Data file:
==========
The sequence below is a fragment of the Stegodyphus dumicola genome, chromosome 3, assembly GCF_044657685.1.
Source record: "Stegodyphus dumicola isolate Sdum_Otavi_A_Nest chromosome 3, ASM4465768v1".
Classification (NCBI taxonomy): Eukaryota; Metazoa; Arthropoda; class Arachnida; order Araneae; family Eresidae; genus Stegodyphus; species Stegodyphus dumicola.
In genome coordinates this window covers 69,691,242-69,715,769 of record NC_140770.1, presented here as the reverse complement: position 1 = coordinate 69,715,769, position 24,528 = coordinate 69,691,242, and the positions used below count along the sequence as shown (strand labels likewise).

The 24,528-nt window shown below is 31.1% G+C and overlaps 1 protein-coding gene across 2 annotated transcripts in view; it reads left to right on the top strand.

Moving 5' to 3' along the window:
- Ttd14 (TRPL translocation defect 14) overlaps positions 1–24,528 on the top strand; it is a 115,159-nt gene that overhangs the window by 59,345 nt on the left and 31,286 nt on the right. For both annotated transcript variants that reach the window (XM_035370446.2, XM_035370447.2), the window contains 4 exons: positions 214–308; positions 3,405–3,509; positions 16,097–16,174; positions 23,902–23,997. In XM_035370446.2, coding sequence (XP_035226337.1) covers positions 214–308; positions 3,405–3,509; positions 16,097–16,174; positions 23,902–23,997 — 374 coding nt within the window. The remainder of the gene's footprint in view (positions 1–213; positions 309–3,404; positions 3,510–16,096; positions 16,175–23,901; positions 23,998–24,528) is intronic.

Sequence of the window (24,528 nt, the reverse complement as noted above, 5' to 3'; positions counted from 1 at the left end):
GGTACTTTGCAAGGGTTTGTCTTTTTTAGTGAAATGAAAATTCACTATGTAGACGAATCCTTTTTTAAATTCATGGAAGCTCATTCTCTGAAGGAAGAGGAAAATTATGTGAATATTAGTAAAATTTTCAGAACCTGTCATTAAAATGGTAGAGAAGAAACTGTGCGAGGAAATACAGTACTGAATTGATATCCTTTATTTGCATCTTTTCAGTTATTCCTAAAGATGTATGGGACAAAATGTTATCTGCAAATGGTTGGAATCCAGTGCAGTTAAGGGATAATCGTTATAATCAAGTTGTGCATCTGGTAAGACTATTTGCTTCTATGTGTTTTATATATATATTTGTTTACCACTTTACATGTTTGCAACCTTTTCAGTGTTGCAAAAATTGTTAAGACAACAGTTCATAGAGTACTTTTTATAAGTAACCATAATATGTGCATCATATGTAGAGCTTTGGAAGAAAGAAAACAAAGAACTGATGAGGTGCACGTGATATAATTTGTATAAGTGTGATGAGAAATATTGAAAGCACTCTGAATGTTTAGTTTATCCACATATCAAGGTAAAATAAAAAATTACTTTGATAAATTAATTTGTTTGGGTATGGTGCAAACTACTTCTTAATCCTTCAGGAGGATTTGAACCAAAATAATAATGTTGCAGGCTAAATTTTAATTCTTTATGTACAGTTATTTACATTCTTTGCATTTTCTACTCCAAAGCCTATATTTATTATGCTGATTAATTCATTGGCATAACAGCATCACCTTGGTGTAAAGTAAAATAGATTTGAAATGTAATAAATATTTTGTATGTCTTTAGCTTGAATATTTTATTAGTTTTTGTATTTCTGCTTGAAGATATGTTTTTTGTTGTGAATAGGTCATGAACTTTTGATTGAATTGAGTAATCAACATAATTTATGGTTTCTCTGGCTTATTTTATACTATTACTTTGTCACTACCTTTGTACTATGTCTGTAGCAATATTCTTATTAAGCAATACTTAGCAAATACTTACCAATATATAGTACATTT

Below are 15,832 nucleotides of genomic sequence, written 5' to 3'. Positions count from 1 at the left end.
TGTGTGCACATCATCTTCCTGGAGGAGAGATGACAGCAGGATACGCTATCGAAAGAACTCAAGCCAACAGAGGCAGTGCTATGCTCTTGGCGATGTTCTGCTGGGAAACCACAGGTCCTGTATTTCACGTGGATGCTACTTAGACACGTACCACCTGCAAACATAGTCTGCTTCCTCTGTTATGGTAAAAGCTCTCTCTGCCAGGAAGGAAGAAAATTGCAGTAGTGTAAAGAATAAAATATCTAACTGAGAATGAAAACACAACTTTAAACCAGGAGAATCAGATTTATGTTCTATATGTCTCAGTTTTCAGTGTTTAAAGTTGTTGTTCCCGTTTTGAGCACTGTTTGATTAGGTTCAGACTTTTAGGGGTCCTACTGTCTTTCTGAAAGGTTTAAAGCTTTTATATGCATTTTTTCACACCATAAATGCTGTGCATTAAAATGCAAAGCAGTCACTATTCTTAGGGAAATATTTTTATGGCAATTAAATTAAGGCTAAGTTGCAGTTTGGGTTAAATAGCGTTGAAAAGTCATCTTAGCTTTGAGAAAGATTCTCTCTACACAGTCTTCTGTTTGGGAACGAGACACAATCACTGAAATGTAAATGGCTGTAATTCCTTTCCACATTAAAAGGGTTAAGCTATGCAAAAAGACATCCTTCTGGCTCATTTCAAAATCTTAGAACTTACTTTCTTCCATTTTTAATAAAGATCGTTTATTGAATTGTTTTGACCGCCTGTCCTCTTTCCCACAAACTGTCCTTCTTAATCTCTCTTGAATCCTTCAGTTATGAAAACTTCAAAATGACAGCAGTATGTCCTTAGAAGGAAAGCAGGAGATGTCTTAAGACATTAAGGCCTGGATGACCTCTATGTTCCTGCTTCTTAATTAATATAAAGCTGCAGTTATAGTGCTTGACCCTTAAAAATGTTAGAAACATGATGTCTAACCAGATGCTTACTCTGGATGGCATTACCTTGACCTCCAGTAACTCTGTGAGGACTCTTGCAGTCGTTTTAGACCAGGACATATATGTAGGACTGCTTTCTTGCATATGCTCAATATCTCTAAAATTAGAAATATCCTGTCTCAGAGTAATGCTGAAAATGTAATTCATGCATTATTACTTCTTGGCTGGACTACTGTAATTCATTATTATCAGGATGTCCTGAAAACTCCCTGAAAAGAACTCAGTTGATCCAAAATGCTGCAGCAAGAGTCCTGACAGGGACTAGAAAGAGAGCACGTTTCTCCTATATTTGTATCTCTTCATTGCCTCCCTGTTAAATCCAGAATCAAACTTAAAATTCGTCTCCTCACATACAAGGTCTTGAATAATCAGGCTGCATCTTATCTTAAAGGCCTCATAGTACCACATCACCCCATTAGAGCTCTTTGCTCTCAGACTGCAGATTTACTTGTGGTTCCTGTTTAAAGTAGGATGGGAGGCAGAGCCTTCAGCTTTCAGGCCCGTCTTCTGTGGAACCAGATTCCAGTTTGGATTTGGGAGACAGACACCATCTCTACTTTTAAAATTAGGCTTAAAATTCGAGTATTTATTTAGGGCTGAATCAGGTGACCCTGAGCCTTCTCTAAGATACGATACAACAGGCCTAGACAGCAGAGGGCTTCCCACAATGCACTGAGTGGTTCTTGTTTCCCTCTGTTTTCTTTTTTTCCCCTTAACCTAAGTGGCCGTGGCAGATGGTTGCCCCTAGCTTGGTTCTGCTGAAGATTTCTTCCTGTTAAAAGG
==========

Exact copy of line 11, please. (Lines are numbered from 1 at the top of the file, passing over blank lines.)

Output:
TGTGTGCACATCATCTTCCTGGAGGAGAGATGACAGCAGGATACGCTATCGAAAGAACTCAAGCCAACAGAGGCAGTGCTATGCTCTTGGCGATGTTCTGCTGGGAAACCACAGGTCCTGTATTTCACGTGGATGCTACTTAGACACGTACCACCTGCAAACATAGTCTGCTTCCTCTGTTATGGTAAAAGCTCTCTCTGCCAGGAAGGAAGAAAATTGCAGTAGTGTAAAGAATAAAATATCTAACTGAGAATGAAAACACAACTTTAAACCAGGAGAATCAGATTTATGTTCTATATGTCTCAGTTTTCAGTGTTTAAAGTTGTTGTTCCCGTTTTGAGCACTGTTTGATTAGGTTCAGACTTTTAGGGGTCCTACTGTCTTTCTGAAAGGTTTAAAGCTTTTATATGCATTTTTTCACACCATAAATGCTGTGCATTAAAATGCAAAGCAGTCACTATTCTTAGGGAAATATTTTTATGGCAATTAAATTAAGGCTAAGTTGCAGTTTGGGTTAAATAGCGTTGAAAAGTCATCTTAGCTTTGAGAAAGATTCTCTCTACACAGTCTTCTGTTTGGGAACGAGACACAATCACTGAAATGTAAATGGCTGTAATTCCTTTCCACATTAAAAGGGTTAAGCTATGCAAAAAGACATCCTTCTGGCTCATTTCAAAATCTTAGAACTTACTTTCTTCCATTTTTAATAAAGATCGTTTATTGAATTGTTTTGACCGCCTGTCCTCTTTCCCACAAACTGTCCTTCTTAATCTCTCTTGAATCCTTCAGTTATGAAAACTTCAAAATGACAGCAGTATGTCCTTAGAAGGAAAGCAGGAGATGTCTTAAGACATTAAGGCCTGGATGACCTCTATGTTCCTGCTTCTTAATTAATATAAAGCTGCAGTTATAGTGCTTGACCCTTAAAAATGTTAGAAACATGATGTCTAACCAGATGCTTACTCTGGATGGCATTACCTTGACCTCCAGTAACTCTGTGAGGACTCTTGCAGTCGTTTTAGACCAGGACATATATGTAGGACTGCTTTCTTGCATATGCTCAATATCTCTAAAATTAGAAATATCCTGTCTCAGAGTAATGCTGAAAATGTAATTCATGCATTATTACTTCTTGGCTGGACTACTGTAATTCATTATTATCAGGATGTCCTGAAAACTCCCTGAAAAGAACTCAGTTGATCCAAAATGCTGCAGCAAGAGTCCTGACAGGGACTAGAAAGAGAGCACGTTTCTCCTATATTTGTATCTCTTCATTGCCTCCCTGTTAAATCCAGAATCAAACTTAAAATTCGTCTCCTCACATACAAGGTCTTGAATAATCAGGCTGCATCTTATCTTAAAGGCCTCATAGTACCACATCACCCCATTAGAGCTCTTTGCTCTCAGACTGCAGATTTACTTGTGGTTCCTGTTTAAAGTAGGATGGGAGGCAGAGCCTTCAGCTTTCAGGCCCGTCTTCTGTGGAACCAGATTCCAGTTTGGATTTGGGAGACAGACACCATCTCTACTTTTAAAATTAGGCTTAAAATTCGAGTATTTATTTAGGGCTGAATCAGGTGACCCTGAGCCTTCTCTAAGATACGATACAACAGGCCTAGACAGCAGAGGGCTTCCCACAATGCACTGAGTGGTTCTTGTTTCCCTCTGTTTTCTTTTTTTCCCCTTAACCTAAGTGGCCGTGGCAGATGGTTGCCCCTAGCTTGGTTCTGCTGAAGATTTCTTCCTGTTAAAAGG